After Benjamin’s time in Banias, he traveled two days to Damascus, which he described as “the great city.” As with many other cities he visited, Benjamin was concerned with Damascus’ geographic location, landmarks, and terrain. He noted that the city was surrounded by walls, with lots of greenery, about fifteen miles of it on each side. Benjamin mentioned that no other city has fruit as spectacular as Damascus. To continue with his observations about the terrain, Benjamin also talked about the rivers flowing from Mount Hermon, such as Amana and Pharpar. The city is located at the bottom of the mountain and the Amana River flows through the city while the Pharpar flows through the gardens and plantations. As with many other cities, Benjamin talked about its trade and access to other parts of the world. He did not speak extensively about it, he just mentions that they carry on trade with “all countries.”
As is characteristic of Benjamin of Tudela, he noticed architecture in the city. Specifically the architecture of the city’s mosque, the Gami of Damascus. He was never judgmental of other religious in his accounts, he usually just mentioned them matter of factly. He was so amazed by the Gami of Damascus that he said there was no other building like it in the world, with its “crystal glass of magic workmanship”, gold and class chambers, columns of gold, silver and marble, and a supposed rib of a giant. Benjamin’s descriptions usually seem very matter of fact, as if he has seen everything before, but it is apparent that he is impressed with this building given the amount of detail he supplied.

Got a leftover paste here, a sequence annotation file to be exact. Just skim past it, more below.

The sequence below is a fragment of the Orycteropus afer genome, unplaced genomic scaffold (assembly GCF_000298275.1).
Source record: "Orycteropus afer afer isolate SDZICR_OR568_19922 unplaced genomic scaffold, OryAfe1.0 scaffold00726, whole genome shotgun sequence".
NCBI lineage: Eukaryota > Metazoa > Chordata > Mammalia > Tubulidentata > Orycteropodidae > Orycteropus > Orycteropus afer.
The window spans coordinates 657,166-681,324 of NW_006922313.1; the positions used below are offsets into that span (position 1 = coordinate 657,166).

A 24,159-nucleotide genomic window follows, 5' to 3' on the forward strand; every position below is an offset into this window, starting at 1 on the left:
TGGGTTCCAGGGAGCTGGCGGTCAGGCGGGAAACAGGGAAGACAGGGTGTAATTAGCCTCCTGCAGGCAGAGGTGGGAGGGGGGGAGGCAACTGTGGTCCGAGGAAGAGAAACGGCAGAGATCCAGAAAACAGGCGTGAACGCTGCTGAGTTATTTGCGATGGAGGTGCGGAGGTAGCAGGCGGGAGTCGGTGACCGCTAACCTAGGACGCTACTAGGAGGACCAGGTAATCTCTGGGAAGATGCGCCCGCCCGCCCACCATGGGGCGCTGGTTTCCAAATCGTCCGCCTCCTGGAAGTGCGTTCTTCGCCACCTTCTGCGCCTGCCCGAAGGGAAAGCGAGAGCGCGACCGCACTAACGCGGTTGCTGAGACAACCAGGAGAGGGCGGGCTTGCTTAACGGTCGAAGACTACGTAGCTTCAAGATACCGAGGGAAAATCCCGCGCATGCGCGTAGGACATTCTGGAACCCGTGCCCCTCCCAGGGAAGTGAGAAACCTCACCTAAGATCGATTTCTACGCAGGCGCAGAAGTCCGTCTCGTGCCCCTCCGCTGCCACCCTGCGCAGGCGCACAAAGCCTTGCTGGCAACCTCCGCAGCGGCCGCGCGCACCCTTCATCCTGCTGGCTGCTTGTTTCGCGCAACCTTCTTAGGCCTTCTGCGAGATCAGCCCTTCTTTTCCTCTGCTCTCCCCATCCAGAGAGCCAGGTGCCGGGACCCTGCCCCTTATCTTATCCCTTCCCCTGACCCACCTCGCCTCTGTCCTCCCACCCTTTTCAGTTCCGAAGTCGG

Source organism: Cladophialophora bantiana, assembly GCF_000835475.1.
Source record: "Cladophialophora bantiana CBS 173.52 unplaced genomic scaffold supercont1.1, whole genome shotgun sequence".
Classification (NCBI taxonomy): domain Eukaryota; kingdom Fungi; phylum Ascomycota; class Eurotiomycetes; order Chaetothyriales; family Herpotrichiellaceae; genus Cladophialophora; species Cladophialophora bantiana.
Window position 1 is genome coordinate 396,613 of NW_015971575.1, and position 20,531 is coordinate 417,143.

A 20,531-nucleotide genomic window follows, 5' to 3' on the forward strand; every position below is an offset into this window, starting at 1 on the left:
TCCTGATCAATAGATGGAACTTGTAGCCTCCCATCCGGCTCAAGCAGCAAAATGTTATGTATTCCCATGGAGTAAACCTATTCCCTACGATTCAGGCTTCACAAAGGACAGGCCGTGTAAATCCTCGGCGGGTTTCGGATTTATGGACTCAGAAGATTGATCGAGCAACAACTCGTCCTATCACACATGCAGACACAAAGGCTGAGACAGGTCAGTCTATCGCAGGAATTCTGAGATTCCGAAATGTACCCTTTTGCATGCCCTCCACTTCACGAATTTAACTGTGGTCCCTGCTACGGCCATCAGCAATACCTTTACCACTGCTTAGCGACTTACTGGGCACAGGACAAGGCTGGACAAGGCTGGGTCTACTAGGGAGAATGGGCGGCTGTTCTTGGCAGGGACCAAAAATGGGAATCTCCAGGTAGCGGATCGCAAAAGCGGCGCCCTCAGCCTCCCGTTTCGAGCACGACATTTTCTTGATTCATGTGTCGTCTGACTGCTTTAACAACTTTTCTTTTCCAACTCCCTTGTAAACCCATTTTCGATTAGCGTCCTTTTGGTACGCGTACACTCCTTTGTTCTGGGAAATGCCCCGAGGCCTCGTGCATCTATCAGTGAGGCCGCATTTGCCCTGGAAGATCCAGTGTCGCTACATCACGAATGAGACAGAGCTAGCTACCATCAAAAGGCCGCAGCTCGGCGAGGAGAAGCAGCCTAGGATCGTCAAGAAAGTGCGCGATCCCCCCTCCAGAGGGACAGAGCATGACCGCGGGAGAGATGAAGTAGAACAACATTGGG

Then, as was customary for Benjamin in his travels, he mentioned the Jewish population, for that was the purpose of his travels. He learned that there were 3,000 Jews in Damascus and that most of them were “learned and rich men.” Also, the Academy of the land of Israel lived in Damascus and names other members of the Academy.
The last few sentences of Benjamin’s account of Damascus are interesting because they mention populations of other religions, which he did not normally do with other cities. Benjamin said that 100 Karaites lived in Damascus and 400 Cuthim. It was important to Benjamin that they all lived peacefully but did not intermarry.
What was interesting to me about Benjamin’s account of Damascus was his fascination with buildings and the inner-workings of a city. After reading many of Benjamin’s accounts of various cities, I know that Benjamin paid close attention to terrain and buildings and other structures. The purpose of his journey was to learn more about Jews on his way to Jerusalem, but he was able to see and learn about other things he was interested in as well.